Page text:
I am the representative for over 234,000 students in the UC system. As student-regent, I need to understand the needs and concerns of the students. … Continue reading »
Like characters in an ancient Roman frieze, eight young boys assume motionless poses, then spring to pumping, rolling, spinning life in front of the Zellerbach Playhouse on the University of California, Berkeley, campus.
It’s a rehearsal, but in light of the fierce pride and near-divine determination in their expression — and exploding from their agile bodies — it impresses as so much more. They are AileyCamp dancers, they are men-to-be, they are special.
AileyCamp, organized in Berkeley by Cal Performances every year, is a national program based on the principles of Alvin Ailey, an African American son of a single parent who made his way to the pinnacle of the dance world as a performer, choreographer and founder of the Alvin Ailey American Dance Theater. Along the way, he developed an ambitious philosophy: circumstances do not define the human spirit, and children are often the best place to look in order to learn life lessons. Expanding on his ideas, and using the Horton technique — the modern dance methodology behind the fearless, muscular physicality of the Ailey style — he focused AileyCamp on communication.
1ST ANNUAL WEST COAST URBAN SKETCHERS’ SKETCHCRAWL The inaugural Sketchcrawl started in San Francisco in 2004, but in its nine years of global expansion – from France to South Korea to Texas – this is the first time that an organized Sketchcrawl has touched down in Berkeley. The creator, Enrico Casarosa, is a Pixar story artist who came up with the idea after doing a bar crawl along the N Judah line in San Francisco. The event gathers artists from around the world to travel throughout the day and sketch everything they see. Sketchers share their drawings on the sketchcrawl website. The West Coast Urban Sketcher’s Sketchcrawl will gather at 5 p.m. on Friday July 12 to have dinner at Picante in West Berkeley, though the organizers suggest arriving early, around 3 p.m., to sketch the neighborhood. From there, the sketchcrawl will span across the Bay, touching down in San Francisco and Oakland throughout the weekend. Begins Friday July 12 at Picante, 1328 Sixth St. Free. … Continue reading »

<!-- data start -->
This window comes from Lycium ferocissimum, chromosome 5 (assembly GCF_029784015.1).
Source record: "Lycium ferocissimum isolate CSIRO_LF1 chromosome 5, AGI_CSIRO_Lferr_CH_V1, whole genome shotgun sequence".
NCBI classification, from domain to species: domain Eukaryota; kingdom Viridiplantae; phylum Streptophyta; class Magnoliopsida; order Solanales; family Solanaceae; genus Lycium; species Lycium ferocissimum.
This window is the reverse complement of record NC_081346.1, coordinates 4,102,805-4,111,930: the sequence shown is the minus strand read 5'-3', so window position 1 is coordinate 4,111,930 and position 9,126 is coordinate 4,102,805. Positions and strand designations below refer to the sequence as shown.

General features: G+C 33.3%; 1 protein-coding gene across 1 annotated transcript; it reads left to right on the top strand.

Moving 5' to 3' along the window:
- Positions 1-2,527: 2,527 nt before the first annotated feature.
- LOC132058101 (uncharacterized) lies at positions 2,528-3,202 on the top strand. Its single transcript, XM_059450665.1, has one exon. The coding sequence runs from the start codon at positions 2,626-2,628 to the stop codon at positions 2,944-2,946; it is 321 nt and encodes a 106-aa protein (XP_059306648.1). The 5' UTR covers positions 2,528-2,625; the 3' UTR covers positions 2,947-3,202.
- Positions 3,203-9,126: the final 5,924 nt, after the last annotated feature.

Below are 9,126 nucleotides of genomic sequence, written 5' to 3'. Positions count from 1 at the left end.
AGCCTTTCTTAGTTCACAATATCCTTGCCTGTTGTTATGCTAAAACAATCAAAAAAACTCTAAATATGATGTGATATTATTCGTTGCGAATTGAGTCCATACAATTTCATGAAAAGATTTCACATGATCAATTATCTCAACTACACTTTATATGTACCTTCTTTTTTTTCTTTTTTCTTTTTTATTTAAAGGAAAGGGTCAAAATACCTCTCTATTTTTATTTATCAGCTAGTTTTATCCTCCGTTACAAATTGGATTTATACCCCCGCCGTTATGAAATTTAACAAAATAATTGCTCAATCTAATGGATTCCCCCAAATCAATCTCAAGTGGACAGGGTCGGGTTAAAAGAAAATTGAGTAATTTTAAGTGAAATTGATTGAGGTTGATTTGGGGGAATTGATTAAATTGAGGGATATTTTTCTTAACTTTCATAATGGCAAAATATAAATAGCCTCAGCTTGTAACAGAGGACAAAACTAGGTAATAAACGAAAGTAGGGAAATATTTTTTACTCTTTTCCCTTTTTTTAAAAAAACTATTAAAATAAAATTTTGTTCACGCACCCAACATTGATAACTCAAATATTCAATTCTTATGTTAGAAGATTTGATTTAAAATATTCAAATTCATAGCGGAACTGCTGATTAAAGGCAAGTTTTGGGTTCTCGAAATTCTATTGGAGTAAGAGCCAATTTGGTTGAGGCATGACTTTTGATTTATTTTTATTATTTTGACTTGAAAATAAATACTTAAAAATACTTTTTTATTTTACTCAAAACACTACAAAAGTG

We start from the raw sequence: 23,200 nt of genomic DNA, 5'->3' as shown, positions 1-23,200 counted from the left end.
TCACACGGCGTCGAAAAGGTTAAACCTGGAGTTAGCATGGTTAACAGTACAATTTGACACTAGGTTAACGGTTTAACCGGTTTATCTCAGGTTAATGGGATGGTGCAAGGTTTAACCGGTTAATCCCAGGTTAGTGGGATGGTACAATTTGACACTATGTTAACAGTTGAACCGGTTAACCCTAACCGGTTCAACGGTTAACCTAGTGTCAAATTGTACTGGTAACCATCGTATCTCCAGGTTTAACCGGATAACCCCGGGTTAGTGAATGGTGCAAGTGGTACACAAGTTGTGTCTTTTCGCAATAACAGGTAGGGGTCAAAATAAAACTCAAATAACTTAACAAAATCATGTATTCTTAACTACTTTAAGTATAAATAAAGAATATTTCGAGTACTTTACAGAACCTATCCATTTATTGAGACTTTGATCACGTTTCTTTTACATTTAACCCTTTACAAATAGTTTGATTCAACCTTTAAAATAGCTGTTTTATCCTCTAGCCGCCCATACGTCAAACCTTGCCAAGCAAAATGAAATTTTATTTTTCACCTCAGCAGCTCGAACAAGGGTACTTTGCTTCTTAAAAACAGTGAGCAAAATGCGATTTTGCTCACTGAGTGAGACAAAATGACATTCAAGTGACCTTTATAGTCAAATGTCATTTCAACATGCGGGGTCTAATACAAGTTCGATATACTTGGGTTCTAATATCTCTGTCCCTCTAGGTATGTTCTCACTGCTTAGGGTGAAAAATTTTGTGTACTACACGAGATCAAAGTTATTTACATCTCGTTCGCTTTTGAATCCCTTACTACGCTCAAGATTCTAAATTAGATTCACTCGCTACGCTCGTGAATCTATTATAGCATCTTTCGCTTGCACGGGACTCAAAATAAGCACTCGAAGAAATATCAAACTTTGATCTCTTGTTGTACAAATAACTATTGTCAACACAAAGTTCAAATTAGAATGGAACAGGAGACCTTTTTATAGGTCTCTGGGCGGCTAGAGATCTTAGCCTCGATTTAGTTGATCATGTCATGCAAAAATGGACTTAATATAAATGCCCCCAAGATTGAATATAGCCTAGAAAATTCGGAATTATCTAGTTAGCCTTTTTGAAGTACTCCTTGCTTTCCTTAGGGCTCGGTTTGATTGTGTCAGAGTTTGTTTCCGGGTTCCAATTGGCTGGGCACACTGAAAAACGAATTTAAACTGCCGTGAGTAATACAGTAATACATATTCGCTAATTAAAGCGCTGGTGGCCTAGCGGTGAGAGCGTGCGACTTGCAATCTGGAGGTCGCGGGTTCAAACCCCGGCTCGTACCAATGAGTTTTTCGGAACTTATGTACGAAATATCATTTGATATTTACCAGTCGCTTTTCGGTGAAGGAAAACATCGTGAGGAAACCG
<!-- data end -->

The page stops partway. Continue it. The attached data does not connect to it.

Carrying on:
As a kid I used to be among the first ones in my family to get up at 4 am in the morning ever ready to keep a fast. This was the age when sweet sleep did not matter. Sleep was not a precious thing and hunger never struck. This was the age when keeping a fast in the month of Ramadhan, which began this week, on Wednesday July 10, was neither obligatory nor recommended. At that age my enthusiasm to starve … Continue reading »